From the perspective of the number and the overall value of projects, India has emerged as one of the major public private partnership (PPP) markets within South Asia. The government has considered the PPP route in almost all sectors, including transportation (roads, ports, airports and railways), energy (power, oil and gas) and urban utilities as well as in social sectors. Although there was a substantial increase in PPP investments of $48.9 billion in 2010, India has witnessed a significant decline in PPP investment thereafter with investments of $4.12 billion in 2015 and $2.01 billion in 2016. The key reasons for this declining trend in the recent past are unfavourable market conditions, inability of promoters to infuse fresh equity, and delays in obtaining environmental and forest clearances for the private sector.
India earlier did not have dedicated central legislations on PPPs. With the objective of laying down robust procurement procedures and ensuring transparency in the PPP process, more recently, guidelines and manuals on PPPs have been issued. The government has also taken a series of measures towards improving the PPP environment in the country. Foreign direct investment (FDI) in most sectors is via the automatic route, implying 100 per cent FDI in almost all infrastructure sectors. In 2016, 19 per cent of PPP projects attracted foreign investors.
Although unsolicited bids or Swiss Challenge proposals are not preferred by the government owing to their lack of transparency, asymmetry of information and lack of fair and equal treatment to potential bidders, a number of states have embraced this procurement methodology. Rajasthan and Madhya Pradesh, for instance, have included it in their guidelines for infrastructure projects. Bihar, Karnataka and Punjab have also come out with guidelines/policies/procedures for treating unsolicited bids. Gujarat and Andhra Pradesh have adopted the Swiss Challenge approach in their respective state PPP acts and policies in different ways.
The government has introduced a new model, the hybrid annuity model, for road projects. Under this, the National Highways Authority of India (NHAI) will pay 40 per cent of the project cost in five equal instalments during the project tenure. The concessionaire will have to initially bear the balance 60 per cent of the project cost through a combination of equity and debt, which will be paid by NHAI in semi-annual instalments after the completion of project construction along with interest at the bank rate plus 3 per cent.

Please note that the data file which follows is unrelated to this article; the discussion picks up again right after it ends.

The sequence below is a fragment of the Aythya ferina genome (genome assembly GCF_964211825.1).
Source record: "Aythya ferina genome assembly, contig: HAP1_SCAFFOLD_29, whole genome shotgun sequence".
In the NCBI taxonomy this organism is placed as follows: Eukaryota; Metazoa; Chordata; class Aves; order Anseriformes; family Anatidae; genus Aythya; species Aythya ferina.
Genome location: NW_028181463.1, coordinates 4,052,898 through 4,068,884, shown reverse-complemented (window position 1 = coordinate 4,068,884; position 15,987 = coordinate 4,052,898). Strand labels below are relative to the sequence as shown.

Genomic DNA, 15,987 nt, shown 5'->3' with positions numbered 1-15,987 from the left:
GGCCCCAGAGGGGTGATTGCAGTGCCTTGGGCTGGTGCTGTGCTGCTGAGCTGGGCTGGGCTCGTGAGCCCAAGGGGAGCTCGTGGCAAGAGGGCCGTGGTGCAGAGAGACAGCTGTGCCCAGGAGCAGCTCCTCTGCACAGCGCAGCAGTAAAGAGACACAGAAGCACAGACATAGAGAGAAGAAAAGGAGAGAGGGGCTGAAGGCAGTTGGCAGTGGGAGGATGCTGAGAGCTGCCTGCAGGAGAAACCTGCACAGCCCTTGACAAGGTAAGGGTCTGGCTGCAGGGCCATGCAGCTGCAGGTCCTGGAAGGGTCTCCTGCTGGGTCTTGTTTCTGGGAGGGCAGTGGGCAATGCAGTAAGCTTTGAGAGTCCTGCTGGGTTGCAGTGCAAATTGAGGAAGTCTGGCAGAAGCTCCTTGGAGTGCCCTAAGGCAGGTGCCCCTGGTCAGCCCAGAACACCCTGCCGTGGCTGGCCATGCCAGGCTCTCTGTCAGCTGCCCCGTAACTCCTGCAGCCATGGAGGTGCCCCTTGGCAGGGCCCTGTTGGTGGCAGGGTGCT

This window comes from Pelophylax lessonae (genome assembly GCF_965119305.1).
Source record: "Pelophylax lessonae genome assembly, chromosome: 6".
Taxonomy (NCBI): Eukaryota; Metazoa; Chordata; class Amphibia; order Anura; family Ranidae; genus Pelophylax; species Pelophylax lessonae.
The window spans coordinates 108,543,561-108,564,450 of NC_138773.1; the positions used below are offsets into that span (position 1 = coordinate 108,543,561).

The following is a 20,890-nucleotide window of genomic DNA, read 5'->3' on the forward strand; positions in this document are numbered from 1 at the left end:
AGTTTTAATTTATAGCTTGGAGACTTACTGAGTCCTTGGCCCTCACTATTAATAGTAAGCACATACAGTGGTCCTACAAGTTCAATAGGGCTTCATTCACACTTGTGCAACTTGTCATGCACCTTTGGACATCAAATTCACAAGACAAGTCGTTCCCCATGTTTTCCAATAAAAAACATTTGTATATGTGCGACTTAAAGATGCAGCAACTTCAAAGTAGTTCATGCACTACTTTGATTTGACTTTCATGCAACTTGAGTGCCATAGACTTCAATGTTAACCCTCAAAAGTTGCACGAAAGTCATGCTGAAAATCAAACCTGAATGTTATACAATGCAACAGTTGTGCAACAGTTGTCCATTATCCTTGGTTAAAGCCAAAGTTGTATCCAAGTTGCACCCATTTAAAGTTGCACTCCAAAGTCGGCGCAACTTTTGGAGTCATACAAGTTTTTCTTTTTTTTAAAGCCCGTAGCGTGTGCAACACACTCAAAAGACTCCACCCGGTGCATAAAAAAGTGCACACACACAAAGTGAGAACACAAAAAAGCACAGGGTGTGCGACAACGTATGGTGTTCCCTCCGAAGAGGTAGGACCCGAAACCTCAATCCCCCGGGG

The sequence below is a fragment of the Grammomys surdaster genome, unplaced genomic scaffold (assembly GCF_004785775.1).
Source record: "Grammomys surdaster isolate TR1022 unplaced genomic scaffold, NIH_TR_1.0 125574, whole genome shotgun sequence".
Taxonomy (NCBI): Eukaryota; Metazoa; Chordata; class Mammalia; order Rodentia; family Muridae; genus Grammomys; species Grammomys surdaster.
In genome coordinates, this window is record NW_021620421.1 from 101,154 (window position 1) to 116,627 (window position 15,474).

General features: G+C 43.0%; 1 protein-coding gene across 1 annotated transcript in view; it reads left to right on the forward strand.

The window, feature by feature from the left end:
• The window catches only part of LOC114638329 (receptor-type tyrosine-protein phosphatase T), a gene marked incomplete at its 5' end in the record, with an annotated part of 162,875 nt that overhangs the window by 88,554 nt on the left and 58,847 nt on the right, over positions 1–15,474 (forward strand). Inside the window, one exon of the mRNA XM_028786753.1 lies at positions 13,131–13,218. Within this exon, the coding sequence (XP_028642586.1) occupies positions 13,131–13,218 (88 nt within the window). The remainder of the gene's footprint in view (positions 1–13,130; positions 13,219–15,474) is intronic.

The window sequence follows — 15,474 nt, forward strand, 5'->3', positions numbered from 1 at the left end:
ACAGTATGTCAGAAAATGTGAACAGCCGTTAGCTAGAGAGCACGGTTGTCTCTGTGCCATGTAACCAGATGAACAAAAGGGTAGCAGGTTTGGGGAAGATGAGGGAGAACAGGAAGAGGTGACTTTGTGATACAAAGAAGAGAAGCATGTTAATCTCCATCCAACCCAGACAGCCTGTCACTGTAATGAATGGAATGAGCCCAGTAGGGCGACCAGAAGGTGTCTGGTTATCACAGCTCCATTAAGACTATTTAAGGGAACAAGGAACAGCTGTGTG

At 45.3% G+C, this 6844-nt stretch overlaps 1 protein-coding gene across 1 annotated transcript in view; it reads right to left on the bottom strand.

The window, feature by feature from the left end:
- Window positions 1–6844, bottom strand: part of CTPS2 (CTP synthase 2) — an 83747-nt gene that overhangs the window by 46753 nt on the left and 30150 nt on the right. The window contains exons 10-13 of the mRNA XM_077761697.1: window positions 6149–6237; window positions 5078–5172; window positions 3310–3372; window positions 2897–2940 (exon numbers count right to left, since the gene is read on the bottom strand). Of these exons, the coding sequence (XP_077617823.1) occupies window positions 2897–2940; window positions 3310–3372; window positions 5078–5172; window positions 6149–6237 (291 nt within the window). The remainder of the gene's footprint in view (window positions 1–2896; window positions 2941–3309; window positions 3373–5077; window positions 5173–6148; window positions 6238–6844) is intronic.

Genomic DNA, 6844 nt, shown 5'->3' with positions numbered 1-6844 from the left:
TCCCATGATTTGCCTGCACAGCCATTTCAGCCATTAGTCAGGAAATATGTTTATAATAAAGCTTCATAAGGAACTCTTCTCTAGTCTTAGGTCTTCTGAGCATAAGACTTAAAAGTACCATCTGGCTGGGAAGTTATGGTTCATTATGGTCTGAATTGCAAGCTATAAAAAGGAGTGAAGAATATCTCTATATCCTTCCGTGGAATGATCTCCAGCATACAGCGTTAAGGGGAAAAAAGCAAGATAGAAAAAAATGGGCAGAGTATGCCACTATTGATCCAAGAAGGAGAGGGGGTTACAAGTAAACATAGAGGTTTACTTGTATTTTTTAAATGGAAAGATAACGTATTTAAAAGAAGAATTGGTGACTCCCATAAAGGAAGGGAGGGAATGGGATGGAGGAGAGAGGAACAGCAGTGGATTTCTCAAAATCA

With a view to enhancing transparency in PPP projects, the Department of Economic Affairs has proposed the setting up of a dedicated dispute resolution mechanism to address issues related to bidding and award of PPP projects. However, this is yet to be implemented. Various alternative methods of dispute resolution such as amicable settlement, conciliation mediation, arbitration and expert adjudication are generally provided for in concession contracts.
Sector-wise PPP landscape
The government envisages the following projects potentially being developed through PPP models:
- Completion of the Golden Quadrilateral and East-West and North-South corridors
- Four-laning of 10,000 km under the National Highways Development Project (NHDP), Phase 2
- Two-laning with paved shoulders of 20,000 km of national highways under NHDP, Phase 4
- Augmenting highways in the Northeast under the Special Accelerated Road Development Programme
- Six-laning of selected stretches of national highways under NHDP, Phase 5
- Development of 1,000 km of expressways under NHDP, Phase 6
- Construction of ring roads, flyovers and by-passes on selected stretches under NHDP, Phase 7
Build-operate-transfer is the preferred mode of delivery with around 70 per cent of the projects being developed under this model. The majority of PPP road projects are supported in terms of land acquisition by the government.
Recently, the sector has faced debt repayment issues and project fund constraints. It is noted that a few projects are undergoing debt restructuring processes with lenders, leading to delays in project completion. Further, traffic figures of the government tend to be optimistic, leading to the need for independent traffic projections by the private sector causing delays in financial closure.